I reported yesterday on Ecuador’s appeal from a Dutch decision refusing to annul the interim awards in the investment treaty arbitration between Chevron and Ecuador. I didn’t have the translation of the decision available in time for the post, but I’ve just received it.

The one part of the decision I’d like to call to your attention is the court’s response to Ecuador’s argument that the interim order requiring it to suspend the judgment didn’t force Ecuador to violate its own law or the separation of powers.

Contrary to what Ecuador seems to assume, the BIT and/or the UAR are not implying that the Arbitration Tribunal can only assess whether Ecuador is bound to compensate losses on the basis of being liable for the violation of the BIT, not even if the alleged violation was committed by her judicial power. Further the appeal court is of the opinion that, contrary to what Ecuador suggests, the Arbitration Tribunal did not order Ecuador to intervene with her executive power in the tasks that are reserved for the judicial power, and would thus interfere in the separation of powers. Ecuador, briefly, has been ordered to suspend the execution of the Lago Agrio judgment within and outside of Ecuador. This order extends to all government bodies whose cooperation is required to executed the award. It is up to the republic of Ecuador to determine by whom and in which manner the measures as imposed by the Arbitration Tribunal are executed, her executive power, her legislative power or her judicial power, or a combination thereof, for instance by provisionally not granting an apostille or by suspending the legalization. Thus Ecuador has not been ordered to exert influence on the contents or the outcome of a judgment to be issued by an Ecuadorian judge, neither has she been ordered to instruct a foreign judge to refuse the recognition of the Lago Agrio judgment, but (only) to suspend its execution (or have it suspended). The measure is not final yet. Ecuador is not ordered to stop the execution forever, but only to have the execution suspended until the arbiters in the arbitration have made the final award …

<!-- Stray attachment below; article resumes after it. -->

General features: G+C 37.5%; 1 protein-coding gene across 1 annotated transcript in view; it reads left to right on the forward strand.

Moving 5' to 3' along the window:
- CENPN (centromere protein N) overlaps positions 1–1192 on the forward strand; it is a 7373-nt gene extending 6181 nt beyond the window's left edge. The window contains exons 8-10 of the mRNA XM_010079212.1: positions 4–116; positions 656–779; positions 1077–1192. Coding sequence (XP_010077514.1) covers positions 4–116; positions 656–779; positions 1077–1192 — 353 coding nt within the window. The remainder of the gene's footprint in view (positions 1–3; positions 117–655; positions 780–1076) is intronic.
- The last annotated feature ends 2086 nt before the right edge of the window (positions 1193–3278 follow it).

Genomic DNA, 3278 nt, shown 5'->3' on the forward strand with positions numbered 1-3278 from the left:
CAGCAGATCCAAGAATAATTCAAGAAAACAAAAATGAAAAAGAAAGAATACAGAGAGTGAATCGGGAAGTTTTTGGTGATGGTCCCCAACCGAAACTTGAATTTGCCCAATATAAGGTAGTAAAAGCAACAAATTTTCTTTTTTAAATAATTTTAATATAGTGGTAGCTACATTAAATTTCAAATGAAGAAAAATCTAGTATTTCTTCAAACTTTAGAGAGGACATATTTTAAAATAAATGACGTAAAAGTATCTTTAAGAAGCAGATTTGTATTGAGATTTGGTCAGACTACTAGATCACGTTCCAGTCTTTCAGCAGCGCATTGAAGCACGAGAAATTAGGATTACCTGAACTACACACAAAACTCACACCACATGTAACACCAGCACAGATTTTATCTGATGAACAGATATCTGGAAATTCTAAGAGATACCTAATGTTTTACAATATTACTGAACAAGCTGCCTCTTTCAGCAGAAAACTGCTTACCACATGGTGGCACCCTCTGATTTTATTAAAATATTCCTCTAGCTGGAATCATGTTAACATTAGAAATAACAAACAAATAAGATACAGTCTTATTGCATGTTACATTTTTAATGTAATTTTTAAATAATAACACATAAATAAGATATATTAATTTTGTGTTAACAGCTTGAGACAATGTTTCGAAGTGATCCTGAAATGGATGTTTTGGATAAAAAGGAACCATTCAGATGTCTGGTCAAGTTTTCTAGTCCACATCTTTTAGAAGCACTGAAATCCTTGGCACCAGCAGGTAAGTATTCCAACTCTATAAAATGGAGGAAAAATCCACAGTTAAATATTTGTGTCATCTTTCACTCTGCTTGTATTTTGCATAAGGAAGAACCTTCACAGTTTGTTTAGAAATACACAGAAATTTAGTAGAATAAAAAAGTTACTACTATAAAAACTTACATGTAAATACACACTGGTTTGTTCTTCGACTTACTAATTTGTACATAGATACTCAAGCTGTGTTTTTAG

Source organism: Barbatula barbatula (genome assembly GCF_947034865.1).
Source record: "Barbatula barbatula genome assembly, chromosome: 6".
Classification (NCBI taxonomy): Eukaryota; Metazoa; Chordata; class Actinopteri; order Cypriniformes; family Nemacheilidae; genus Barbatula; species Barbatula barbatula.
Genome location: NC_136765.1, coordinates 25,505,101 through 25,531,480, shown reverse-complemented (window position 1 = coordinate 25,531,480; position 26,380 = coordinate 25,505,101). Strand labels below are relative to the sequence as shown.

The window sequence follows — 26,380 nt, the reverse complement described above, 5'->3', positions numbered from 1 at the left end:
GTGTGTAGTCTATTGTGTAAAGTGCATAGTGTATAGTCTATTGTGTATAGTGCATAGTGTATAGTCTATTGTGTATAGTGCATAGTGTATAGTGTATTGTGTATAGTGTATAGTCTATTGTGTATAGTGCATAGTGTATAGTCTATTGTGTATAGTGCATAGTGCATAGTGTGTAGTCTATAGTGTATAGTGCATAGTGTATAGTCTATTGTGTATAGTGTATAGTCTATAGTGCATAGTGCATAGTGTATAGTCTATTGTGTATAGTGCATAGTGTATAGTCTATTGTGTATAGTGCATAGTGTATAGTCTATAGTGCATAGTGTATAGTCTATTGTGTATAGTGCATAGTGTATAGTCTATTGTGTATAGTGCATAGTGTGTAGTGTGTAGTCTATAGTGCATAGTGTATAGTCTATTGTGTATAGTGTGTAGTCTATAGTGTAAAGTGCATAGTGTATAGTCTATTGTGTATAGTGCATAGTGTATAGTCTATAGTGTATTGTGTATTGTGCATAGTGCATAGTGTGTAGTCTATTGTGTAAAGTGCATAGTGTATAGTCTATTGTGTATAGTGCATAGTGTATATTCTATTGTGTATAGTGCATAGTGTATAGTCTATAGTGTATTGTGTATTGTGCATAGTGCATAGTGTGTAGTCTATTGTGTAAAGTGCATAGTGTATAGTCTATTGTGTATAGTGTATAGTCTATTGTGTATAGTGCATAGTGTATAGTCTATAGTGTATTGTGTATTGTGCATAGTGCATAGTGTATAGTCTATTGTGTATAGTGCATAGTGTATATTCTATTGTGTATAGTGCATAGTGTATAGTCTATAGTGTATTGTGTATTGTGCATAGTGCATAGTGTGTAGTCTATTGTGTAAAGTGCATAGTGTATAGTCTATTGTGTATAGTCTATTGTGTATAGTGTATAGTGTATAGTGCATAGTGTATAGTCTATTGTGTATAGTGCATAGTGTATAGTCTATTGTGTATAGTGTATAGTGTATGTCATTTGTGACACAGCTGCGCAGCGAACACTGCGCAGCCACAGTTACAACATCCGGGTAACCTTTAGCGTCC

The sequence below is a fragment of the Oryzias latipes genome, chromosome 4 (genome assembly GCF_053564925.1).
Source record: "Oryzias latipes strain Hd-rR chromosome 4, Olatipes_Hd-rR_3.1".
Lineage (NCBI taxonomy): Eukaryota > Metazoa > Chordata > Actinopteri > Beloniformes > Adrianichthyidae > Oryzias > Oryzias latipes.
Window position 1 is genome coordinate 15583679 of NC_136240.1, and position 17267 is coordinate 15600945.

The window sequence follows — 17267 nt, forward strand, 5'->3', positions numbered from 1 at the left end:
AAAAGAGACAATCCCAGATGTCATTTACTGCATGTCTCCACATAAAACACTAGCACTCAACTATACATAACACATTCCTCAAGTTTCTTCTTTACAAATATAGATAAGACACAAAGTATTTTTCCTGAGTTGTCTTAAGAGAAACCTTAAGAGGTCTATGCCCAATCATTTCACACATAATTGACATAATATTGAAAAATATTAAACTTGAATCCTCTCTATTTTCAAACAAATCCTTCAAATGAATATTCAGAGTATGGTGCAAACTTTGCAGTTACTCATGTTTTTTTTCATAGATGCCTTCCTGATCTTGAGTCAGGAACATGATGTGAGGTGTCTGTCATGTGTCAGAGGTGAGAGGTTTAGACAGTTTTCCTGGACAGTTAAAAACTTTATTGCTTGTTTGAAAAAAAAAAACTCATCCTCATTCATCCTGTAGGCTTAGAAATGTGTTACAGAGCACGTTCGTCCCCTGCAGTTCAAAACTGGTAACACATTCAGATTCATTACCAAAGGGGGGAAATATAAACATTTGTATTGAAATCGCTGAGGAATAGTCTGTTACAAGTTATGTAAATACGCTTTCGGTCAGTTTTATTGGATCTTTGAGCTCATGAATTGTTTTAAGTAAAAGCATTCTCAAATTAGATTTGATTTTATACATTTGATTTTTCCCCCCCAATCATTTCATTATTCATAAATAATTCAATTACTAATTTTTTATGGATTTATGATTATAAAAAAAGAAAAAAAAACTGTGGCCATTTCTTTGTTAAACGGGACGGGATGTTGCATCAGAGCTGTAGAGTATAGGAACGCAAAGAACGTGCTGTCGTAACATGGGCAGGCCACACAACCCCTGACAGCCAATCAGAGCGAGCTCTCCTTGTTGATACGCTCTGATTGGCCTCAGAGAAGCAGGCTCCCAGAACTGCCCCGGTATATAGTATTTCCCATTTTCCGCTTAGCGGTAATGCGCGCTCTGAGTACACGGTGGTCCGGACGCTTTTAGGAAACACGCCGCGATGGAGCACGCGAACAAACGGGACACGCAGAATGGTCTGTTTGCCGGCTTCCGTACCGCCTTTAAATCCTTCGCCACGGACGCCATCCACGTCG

I think it’s basically right to say that it’s up to Ecuador how to comply with the award, but I think it’s really interesting to see how the court tries to suggest ways that Ecuador could do that. The suggestion is that Ecuador could refuse to affix an apostille to the judgment or otherwise to legalize the judgment. Perhaps what I’m about to say would not be true everywhere in the world, but certainly in the United States, there would be other ways to authenticate the Ecuadoran judgment even if it is not made self-authenticating with an apostille or another stamp or seal. Is this the best that could be suggested? I think the better approach is to say that it may well be that Ecuador would have to violate its own law in order to obey the interim award, but that as a matter of Ecuador’s international commitments, that’s Ecuador’s problem, not Chevron’s. By way of comparison, if you remember the Medellín case, the United States could hardly claim that it had not breached its international obligations by executing the Mexican death row inmate even though, as a matter of American law, the federal government lacked the power to compel the Texas state government to put off the execution.